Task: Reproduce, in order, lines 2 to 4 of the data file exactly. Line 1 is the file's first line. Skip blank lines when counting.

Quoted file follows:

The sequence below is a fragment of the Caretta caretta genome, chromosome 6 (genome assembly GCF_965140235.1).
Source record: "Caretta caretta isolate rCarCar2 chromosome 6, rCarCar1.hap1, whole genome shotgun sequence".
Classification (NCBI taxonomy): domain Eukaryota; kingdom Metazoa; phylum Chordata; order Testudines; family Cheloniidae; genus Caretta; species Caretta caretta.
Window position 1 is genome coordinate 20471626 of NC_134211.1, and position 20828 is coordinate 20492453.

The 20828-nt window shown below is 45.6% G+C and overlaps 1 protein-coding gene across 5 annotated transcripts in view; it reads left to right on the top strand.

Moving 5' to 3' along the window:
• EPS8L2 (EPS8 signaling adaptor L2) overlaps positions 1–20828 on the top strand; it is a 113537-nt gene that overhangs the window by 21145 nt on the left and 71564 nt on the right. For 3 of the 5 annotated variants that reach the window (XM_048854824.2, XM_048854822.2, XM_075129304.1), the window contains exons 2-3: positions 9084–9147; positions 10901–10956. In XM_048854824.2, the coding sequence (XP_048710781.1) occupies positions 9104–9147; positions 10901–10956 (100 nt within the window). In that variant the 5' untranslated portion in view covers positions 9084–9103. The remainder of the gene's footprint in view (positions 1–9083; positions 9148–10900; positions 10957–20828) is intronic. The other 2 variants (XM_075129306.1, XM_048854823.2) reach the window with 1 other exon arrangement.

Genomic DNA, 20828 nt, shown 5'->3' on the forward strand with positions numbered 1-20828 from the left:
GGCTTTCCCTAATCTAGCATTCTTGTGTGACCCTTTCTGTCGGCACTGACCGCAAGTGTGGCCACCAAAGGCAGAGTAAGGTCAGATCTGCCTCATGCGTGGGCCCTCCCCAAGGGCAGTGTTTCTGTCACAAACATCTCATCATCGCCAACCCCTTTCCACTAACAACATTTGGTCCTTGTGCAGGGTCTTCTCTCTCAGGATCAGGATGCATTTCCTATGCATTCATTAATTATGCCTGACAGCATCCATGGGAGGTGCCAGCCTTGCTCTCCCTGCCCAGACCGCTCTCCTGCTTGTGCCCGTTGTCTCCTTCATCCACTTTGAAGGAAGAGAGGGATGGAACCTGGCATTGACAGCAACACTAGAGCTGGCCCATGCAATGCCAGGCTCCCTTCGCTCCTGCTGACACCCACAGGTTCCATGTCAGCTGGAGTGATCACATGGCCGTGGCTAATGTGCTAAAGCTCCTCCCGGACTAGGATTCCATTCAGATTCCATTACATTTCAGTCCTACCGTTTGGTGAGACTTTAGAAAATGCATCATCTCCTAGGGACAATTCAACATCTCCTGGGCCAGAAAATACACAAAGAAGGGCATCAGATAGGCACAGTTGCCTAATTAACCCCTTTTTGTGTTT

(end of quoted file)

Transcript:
Source record: "Caretta caretta isolate rCarCar2 chromosome 6, rCarCar1.hap1, whole genome shotgun sequence".
Classification (NCBI taxonomy): domain Eukaryota; kingdom Metazoa; phylum Chordata; order Testudines; family Cheloniidae; genus Caretta; species Caretta caretta.
Window position 1 is genome coordinate 20471626 of NC_134211.1, and position 20828 is coordinate 20492453.